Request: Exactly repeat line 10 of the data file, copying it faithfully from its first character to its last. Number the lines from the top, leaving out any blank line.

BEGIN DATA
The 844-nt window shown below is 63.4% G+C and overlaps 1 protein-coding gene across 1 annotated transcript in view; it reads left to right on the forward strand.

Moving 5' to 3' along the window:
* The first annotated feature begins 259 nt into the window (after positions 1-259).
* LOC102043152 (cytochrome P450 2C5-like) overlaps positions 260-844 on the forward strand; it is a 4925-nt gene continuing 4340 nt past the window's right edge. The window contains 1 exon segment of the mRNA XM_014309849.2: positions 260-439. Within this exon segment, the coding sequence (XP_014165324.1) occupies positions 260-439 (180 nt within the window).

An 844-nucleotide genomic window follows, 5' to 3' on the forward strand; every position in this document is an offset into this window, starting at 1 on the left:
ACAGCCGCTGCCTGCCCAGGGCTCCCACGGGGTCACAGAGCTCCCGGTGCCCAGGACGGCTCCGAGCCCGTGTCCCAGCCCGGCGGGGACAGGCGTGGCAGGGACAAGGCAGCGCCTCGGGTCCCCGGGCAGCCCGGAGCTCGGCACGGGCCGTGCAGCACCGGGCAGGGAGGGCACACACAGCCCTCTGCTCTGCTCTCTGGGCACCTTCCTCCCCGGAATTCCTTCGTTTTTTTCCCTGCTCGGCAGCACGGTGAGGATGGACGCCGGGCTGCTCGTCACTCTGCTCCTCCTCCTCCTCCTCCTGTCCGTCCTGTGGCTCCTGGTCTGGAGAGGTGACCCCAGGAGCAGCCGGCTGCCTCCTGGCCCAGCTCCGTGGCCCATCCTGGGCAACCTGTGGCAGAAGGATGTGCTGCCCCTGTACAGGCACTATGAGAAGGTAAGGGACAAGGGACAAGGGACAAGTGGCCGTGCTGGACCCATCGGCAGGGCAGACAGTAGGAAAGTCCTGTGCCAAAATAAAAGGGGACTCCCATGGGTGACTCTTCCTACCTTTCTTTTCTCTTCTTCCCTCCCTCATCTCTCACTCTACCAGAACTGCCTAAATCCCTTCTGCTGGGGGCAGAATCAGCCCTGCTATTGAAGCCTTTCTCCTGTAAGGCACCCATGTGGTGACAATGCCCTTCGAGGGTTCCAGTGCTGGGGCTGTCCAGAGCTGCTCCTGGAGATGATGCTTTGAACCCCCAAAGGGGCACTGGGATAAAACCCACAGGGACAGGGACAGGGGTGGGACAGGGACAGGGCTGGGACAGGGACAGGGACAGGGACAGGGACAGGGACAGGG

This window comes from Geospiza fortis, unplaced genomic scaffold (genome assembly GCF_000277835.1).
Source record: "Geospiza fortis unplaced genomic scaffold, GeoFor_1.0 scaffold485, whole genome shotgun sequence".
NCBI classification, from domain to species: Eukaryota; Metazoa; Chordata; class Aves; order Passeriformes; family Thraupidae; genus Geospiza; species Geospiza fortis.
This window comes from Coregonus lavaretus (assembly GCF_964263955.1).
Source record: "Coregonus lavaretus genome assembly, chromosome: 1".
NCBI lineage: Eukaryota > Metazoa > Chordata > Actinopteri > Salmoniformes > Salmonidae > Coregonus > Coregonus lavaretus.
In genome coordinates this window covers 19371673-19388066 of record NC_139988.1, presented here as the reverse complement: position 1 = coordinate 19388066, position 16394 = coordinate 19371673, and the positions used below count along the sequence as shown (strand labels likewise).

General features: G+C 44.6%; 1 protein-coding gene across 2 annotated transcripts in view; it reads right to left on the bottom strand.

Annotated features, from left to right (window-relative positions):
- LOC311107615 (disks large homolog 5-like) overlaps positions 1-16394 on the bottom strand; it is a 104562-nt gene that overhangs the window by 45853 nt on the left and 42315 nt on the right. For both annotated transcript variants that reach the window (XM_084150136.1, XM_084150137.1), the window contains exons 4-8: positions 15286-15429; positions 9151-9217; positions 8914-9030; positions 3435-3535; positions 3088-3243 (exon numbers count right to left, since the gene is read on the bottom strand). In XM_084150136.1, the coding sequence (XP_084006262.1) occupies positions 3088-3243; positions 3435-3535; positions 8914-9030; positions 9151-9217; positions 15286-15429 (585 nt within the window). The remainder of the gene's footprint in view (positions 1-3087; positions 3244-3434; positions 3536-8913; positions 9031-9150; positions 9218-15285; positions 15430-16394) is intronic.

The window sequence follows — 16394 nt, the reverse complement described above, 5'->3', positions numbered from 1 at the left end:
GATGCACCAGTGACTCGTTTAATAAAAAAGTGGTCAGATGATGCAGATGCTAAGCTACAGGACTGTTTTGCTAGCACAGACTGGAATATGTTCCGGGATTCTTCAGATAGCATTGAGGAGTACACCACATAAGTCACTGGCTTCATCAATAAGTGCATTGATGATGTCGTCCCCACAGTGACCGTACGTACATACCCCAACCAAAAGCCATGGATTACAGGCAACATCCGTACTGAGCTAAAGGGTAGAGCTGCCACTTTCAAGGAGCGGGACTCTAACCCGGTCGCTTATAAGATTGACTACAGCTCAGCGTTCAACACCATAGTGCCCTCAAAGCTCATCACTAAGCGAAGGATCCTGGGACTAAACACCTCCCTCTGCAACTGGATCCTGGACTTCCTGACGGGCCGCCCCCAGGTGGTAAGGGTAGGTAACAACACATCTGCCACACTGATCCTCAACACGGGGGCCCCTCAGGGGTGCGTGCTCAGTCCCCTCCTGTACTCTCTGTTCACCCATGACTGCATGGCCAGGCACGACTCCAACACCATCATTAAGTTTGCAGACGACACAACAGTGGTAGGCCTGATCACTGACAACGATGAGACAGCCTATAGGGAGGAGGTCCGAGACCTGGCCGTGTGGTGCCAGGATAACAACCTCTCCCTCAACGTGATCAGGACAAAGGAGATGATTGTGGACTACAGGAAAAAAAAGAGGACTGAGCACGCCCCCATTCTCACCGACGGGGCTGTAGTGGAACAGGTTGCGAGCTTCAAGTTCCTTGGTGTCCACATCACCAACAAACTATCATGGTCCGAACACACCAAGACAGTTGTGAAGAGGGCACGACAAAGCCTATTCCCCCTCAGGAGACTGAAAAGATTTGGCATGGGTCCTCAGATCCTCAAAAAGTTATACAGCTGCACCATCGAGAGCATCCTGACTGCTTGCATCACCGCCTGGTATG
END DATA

This window comes from Coregonus lavaretus (assembly GCF_964263955.1).